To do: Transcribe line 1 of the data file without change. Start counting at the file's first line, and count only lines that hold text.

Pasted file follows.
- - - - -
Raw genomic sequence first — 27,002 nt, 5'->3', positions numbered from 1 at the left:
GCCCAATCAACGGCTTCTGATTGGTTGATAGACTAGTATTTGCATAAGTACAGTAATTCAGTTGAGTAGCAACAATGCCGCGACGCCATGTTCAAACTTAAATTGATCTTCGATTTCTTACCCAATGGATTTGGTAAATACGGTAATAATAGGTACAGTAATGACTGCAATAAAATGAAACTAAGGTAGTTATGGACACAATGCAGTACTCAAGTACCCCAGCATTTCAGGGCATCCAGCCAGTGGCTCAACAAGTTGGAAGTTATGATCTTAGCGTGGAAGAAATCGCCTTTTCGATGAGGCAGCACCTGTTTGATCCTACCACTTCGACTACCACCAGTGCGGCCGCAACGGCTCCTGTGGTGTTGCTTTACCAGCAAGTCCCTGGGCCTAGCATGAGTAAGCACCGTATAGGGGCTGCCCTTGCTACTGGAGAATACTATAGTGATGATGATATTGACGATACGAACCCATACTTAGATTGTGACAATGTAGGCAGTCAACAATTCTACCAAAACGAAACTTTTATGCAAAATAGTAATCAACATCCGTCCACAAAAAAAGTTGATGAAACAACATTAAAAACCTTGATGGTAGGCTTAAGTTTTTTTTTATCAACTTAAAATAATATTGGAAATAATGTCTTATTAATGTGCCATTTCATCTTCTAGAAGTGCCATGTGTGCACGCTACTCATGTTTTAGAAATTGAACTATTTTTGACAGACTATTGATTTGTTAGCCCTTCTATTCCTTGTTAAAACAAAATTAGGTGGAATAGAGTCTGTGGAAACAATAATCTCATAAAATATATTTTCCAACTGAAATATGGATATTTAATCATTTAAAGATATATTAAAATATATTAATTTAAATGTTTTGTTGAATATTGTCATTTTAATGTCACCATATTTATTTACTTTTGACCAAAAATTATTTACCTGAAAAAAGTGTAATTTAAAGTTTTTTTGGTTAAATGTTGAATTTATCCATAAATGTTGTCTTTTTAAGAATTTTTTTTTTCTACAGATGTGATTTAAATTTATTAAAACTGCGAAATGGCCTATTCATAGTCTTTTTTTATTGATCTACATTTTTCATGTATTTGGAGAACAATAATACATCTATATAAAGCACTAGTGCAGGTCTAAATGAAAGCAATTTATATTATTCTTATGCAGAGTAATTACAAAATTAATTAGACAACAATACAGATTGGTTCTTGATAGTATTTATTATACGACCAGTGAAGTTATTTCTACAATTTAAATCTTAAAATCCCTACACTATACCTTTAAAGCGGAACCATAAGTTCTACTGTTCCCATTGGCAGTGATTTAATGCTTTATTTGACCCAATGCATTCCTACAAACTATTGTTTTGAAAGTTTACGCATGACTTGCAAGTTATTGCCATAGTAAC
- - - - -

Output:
Raw genomic sequence first — 27,002 nt, 5'->3', positions numbered from 1 at the left: